Far deep in the African bush, gleeful tribesmen of a pot-smoking hunting clan plunked a crown of hairy baboon skin atop my head. Evidently they were monkeying around. The friendly Hadza people spoke in a unique indigenous language of loud tongue clicks and popping noises and nicely motioned for me to sit in a chair, which was a stack of jumbo spiral-horned kudu antelope skulls on the dirt ground. All the male members were draped in furs of animals shot for food with handmade bows and sometimes poison-dipped arrows, just like their ancestors over 10,000 years ago.

More about the Hadza later, but if that experience sounds astoundingly educational, wait until the next morning. Inside the world’s biggest intact volcanic caldera, I watched a strapping shaggy-maned lion and his lioness girlfriend have sex (and yes, I felt a little voyeuristic).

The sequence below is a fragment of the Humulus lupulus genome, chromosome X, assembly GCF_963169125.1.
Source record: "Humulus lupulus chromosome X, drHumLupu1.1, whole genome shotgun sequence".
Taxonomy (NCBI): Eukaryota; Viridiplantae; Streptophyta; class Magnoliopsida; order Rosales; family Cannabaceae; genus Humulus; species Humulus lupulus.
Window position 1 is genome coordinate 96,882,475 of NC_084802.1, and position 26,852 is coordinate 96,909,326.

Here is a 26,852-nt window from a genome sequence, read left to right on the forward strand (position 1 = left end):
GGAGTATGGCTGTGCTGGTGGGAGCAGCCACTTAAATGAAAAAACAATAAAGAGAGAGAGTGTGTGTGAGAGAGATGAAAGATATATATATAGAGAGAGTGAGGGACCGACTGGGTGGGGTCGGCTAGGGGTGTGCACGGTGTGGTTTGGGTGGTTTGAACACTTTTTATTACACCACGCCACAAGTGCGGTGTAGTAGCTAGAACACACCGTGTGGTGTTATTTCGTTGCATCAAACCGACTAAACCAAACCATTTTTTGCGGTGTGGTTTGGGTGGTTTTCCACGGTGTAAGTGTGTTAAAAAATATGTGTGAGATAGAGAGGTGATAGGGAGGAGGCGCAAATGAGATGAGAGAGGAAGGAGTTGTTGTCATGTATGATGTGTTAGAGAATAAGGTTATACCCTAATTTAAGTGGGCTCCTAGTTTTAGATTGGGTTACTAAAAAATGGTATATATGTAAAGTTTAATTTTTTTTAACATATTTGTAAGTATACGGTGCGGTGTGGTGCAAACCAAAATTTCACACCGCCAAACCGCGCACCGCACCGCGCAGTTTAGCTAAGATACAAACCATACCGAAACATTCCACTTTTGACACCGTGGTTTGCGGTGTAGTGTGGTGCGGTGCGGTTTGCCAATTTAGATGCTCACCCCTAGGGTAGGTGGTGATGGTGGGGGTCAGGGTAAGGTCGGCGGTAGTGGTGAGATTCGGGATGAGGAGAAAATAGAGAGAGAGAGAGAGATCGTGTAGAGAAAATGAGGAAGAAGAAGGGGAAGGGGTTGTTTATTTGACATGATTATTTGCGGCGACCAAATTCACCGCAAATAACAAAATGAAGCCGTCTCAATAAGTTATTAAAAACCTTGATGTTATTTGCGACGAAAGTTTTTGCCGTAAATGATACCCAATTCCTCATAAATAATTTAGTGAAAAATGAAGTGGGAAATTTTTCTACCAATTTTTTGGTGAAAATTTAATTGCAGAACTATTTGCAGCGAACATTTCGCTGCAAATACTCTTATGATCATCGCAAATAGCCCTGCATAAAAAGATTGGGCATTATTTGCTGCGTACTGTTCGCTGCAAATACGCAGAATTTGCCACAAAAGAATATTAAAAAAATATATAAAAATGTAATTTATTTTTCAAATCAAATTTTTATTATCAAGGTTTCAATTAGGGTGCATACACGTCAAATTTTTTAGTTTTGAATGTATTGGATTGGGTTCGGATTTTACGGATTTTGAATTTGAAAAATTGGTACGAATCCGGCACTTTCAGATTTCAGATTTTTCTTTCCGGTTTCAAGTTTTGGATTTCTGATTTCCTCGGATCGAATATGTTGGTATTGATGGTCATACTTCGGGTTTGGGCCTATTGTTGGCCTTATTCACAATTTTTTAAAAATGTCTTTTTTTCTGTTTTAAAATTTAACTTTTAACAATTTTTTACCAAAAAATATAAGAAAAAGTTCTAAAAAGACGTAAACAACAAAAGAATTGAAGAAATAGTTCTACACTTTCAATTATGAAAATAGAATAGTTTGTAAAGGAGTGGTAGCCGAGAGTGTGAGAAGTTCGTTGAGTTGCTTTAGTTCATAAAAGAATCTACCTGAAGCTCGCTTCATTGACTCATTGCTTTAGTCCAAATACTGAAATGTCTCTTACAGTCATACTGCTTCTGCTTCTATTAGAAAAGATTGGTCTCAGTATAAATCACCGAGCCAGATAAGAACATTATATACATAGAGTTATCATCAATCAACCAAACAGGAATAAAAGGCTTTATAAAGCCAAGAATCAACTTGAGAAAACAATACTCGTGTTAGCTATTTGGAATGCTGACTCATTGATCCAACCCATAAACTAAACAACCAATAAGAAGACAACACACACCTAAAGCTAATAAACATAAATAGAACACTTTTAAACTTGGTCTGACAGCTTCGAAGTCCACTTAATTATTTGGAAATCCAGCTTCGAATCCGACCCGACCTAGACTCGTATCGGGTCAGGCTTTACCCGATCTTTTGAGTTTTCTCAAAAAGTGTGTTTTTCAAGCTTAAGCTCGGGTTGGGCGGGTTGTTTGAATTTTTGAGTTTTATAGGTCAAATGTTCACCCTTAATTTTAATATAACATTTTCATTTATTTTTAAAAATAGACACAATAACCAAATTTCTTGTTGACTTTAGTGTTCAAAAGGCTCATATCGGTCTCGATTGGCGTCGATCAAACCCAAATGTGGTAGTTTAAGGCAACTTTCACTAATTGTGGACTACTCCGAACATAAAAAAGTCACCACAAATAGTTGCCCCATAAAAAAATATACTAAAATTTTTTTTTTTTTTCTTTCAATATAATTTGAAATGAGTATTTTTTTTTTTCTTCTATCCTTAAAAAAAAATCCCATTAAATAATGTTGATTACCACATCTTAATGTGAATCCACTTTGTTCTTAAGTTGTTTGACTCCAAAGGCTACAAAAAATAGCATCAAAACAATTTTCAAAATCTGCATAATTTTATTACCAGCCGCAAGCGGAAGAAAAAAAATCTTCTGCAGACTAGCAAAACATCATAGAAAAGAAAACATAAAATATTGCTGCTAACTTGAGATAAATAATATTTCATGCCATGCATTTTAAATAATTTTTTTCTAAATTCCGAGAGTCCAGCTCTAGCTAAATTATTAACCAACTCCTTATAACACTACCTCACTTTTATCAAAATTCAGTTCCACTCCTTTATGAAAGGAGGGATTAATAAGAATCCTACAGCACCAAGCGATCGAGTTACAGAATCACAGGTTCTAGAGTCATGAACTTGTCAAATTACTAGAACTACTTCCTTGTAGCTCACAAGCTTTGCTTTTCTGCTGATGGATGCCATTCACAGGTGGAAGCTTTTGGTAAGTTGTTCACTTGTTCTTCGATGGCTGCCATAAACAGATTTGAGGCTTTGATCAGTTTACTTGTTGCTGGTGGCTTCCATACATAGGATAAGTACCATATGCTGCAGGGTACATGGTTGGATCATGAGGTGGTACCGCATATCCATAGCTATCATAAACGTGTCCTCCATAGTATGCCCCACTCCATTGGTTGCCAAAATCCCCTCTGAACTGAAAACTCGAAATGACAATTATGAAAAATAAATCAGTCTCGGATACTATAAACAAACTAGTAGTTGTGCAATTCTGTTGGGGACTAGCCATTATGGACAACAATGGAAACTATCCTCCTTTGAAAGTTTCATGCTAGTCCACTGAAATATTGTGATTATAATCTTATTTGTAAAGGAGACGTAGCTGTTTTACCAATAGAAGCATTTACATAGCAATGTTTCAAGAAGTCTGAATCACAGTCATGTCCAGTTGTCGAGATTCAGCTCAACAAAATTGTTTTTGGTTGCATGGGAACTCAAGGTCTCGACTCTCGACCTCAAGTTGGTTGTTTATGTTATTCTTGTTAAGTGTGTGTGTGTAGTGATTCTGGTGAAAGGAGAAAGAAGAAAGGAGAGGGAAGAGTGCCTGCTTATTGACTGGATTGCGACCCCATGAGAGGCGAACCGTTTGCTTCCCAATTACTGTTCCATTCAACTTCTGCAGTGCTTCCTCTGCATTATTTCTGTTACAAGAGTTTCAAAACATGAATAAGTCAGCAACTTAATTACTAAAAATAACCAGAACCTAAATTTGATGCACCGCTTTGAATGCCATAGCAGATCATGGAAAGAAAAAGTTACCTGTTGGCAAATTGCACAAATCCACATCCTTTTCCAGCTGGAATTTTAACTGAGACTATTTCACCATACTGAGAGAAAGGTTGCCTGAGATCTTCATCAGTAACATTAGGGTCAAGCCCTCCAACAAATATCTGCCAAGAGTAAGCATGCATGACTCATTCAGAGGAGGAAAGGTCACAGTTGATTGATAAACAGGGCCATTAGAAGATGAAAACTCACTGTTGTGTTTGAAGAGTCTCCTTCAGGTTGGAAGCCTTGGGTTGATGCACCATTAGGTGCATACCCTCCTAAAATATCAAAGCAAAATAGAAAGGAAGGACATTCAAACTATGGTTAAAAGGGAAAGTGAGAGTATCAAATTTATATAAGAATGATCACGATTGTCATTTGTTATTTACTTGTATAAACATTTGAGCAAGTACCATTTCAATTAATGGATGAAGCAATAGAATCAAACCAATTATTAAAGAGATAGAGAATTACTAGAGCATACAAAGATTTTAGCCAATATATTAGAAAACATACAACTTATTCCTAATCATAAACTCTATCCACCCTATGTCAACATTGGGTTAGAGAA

Tens of thousands of zebras join 1.5 million wildebeest annually migrating across Tanzania’s Serengeti to Kenya and back. (Photo by Norma Meyer)

This all occurred during my extraordinary Tanzanian safari where I also embedded with the main event: the epic Great Migration, an annual, year-round spectacle of 1.5 million wildebeest and a half-million zebra and gazelles trudging 1,200 miles across predator-lurking plains in search of grass to munch and water to drink.

Elephant tusks are actually huge teeth and help the herbivore pachyderms — like this one in Tarangire National Park — tear up plants and defend themselves. (Photo by Norma Meyer)

lose-up encounters with handsome amber-eyed beasts are a highlight of game drives in Tarangire, Ngorongoro, and Serengeti national parks. (Photo by Norma Meyer)

Graceful giraffes, such as these in Tarangire National Park, are the planet’s tallest living land mammals. (Photo by Norma Meyer)

A pair of baboons care for a little one in Tanzania’s Ngorongoro Crater. (Photo by Norma Meyer)

Cheetahs, such as this mom in the Serengeti, are the fastest land animals and teach their youngsters to hunt by example. (Photo by Norma Meyer)